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|Description||A scene in an unspecified tavern at Portsmouth after one or more ships have been paid off. The painting may be a retrospective celebration of the Battle of the Glorious First of June 1794 since, although executed much later and after Ibbetson had moved to the north of England, it reuses elements of a watercolour by him showing a similar scene and dated 3 July 1794. The room is crowded with sailors and men and women carousing. The ceiling, floors and walls enclose the action and a single lamp hangs from the ceiling to the right. The outline of a carriage, with several revellers alighting or departing frames the door on the right. The opening to the left shows a seaman wearing a hat and chain, with a boatswain's whistle, borne aloft on a chair. Two bare-headed women are highlighted in the foreground: the one to the right has two men paying attention to her, and the woman on the left sits on a sailor's knee. Impropriety is implied in their conduct. Although sailor's pay was low and often in arrears, prize money provided welcome bonuses after victorious actions, but it was rarely saved. The narrative indicates a group of three seamen in the foreground to the left of centre both pretending to fry their watches or play 'conkers' with them. This refers back to a celebrated incident in 1762 when, after capturing a Spanish galleon, seamen of the 'Active' and 'Favourite' were so loaded with prize money that they were recorded as frying watches, as shown. One of the women in the foreground wears a watch around her waist. In the Dutch 17th-century tradition, the artist incorporates a still-life in the foreground, with a clay pipe, discarded playing cards showing each of the four suits, coins and bottles. Sailors, several with their arms around women, sit on low benches around a table to the right. This bears a china punch bowl and drinking mugs, with a sailor boy dancing on it. To its left, a group are dancing to the music of the two fiddlers on the far left. Some of the dancers are in couples and others are groups of men carousing (including a sailor dancing with a Jewish pedlar, a class well-known as purveyors of frippery to seamen). In the foreground on the right a woman attends to a sailor lying on the ground. An empty bottle to the right indicates that he has had too much to drink, and the young woman is attempting to revive him. The painting, which hovers at the interface of celebration, disorder, chaos and disruption, was regarded as a fine example of Ibbetson's work in his own time. It was engraved as a mezzotint by William Ward RA in August 1807, with the title given here, and when sold at Christie's on 19 March 1808 fetched the highest price of the sale, an extraordinary £79. The catalogue on that occasion described it as 'Sailors Carousing, treated with infinite humour and spirit. The pencilling is delicate, and the colour clear and brilliant.' It has sometimes been called 'Sailors carousing in the long room at Portsmouth', which is indeed likely, but this appears to be a later conflation from a different image, though one possibly influenced by it; George Cruikshank's caricature of 'Sailors carousing, or a peep in the Long Room' of 1825 (see PAD0158). Many inns had 'long rooms' - a phrase simply describing their largest public space, but those shown by both artists are not identifiable. The painting is signed and dated October 1802.|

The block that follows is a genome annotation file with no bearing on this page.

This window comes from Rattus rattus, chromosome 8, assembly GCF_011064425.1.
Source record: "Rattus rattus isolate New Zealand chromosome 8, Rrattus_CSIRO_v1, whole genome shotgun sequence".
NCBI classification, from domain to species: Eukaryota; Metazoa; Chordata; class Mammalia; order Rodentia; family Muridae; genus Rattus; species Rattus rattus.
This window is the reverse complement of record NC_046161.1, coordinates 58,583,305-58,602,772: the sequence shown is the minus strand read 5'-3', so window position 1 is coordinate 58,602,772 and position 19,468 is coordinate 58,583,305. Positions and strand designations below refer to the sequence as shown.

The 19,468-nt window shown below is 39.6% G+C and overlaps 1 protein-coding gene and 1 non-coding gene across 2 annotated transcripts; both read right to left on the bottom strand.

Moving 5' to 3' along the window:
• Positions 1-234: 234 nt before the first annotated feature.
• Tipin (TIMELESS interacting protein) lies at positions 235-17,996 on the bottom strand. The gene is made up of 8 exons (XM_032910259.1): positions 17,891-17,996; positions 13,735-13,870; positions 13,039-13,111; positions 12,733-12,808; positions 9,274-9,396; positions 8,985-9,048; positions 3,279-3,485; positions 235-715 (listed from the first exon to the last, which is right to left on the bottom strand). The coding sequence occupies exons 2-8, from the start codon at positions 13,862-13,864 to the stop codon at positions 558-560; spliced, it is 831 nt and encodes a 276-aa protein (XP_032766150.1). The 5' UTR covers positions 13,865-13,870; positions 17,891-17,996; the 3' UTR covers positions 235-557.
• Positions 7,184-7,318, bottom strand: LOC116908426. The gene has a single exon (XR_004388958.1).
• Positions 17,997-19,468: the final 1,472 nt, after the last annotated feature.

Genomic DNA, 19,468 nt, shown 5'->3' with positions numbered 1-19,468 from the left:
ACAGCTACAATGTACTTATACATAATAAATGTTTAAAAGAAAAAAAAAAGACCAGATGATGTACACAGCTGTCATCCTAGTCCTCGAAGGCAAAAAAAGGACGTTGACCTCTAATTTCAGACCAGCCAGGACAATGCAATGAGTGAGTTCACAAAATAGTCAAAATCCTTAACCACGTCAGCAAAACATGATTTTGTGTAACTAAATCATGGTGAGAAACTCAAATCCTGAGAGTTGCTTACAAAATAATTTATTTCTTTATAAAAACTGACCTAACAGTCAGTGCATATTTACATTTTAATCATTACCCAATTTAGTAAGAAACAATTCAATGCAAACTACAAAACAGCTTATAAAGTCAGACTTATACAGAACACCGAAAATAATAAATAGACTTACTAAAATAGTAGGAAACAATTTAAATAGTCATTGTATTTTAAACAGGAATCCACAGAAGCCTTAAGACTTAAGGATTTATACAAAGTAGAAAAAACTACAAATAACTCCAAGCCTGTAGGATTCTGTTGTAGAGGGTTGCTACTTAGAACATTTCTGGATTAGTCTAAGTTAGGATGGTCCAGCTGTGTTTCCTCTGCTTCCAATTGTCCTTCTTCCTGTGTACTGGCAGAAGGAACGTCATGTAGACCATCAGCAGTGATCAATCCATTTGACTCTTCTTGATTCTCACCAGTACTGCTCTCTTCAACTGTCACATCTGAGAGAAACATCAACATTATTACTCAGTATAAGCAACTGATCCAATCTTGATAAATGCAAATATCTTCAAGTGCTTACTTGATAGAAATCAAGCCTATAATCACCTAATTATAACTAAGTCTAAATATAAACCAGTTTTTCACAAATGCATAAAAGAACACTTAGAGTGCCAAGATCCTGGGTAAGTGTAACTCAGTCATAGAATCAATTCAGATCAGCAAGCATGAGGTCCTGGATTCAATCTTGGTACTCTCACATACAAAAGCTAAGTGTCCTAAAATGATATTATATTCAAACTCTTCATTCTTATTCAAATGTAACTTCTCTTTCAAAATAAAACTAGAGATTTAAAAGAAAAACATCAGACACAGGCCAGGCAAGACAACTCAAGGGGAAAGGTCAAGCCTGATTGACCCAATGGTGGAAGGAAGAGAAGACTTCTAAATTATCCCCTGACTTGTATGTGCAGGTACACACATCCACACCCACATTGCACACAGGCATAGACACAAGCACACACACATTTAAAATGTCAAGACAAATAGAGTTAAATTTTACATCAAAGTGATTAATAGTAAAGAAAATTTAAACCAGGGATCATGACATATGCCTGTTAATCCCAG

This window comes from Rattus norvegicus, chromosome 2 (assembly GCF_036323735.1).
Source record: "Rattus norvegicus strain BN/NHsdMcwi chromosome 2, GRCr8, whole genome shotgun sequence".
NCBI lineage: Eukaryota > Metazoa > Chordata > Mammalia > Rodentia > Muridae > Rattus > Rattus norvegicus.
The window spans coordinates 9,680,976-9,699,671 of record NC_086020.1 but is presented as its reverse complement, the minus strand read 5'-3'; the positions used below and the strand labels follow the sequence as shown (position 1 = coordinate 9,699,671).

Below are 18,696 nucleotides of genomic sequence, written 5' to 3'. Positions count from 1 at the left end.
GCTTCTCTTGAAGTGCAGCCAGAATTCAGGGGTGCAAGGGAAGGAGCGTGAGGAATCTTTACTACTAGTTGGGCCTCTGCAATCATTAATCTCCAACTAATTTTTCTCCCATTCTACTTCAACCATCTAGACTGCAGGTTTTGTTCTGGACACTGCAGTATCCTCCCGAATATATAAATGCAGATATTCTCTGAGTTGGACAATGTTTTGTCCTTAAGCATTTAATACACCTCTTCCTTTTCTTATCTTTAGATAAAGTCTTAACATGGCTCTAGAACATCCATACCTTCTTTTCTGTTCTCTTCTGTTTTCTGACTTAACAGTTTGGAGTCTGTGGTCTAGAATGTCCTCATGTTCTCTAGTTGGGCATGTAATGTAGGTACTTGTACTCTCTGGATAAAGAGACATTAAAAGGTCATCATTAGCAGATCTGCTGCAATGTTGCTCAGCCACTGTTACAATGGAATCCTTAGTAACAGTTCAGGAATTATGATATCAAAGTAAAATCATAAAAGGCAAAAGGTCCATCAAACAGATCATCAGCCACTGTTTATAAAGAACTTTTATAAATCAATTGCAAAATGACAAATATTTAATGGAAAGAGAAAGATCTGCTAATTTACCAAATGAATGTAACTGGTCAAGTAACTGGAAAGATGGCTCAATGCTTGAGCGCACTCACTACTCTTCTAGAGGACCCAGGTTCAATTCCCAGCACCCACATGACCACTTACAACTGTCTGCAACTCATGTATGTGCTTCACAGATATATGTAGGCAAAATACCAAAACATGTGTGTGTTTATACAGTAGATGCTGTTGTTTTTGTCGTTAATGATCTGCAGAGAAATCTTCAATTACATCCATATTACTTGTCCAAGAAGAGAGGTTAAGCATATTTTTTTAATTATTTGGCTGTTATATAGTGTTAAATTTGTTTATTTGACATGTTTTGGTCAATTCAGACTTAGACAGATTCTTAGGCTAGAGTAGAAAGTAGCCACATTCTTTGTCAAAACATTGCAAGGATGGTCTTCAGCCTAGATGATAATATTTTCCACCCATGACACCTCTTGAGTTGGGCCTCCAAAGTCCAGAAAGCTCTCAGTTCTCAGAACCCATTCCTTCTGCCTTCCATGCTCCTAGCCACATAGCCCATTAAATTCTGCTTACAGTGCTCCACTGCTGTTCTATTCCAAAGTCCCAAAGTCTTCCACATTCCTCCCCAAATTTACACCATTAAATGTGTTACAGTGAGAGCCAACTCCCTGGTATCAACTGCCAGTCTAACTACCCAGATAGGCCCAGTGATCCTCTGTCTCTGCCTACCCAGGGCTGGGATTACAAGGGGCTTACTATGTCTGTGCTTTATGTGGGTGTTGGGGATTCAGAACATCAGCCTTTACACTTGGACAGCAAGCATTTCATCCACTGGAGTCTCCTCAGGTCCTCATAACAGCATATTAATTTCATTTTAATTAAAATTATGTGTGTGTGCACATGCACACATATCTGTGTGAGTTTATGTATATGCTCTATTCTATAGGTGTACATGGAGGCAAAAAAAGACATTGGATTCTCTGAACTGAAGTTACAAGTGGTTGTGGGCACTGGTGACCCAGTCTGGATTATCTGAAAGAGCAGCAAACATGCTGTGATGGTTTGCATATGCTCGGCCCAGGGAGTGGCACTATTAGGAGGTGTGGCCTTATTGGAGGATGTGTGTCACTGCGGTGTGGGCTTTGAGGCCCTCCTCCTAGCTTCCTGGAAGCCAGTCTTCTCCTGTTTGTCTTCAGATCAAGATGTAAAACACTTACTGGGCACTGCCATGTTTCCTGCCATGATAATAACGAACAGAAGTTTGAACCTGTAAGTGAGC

|Artist/Maker||Ibbetson, Julius Caesar
|Credit||National Maritime Museum, Greenwich, London, Caird Collection|
|Materials||oil on panel|
|Measurements||Painting: 432 mm x 584 mm; Frame: 617 x 776 x 85 mm|
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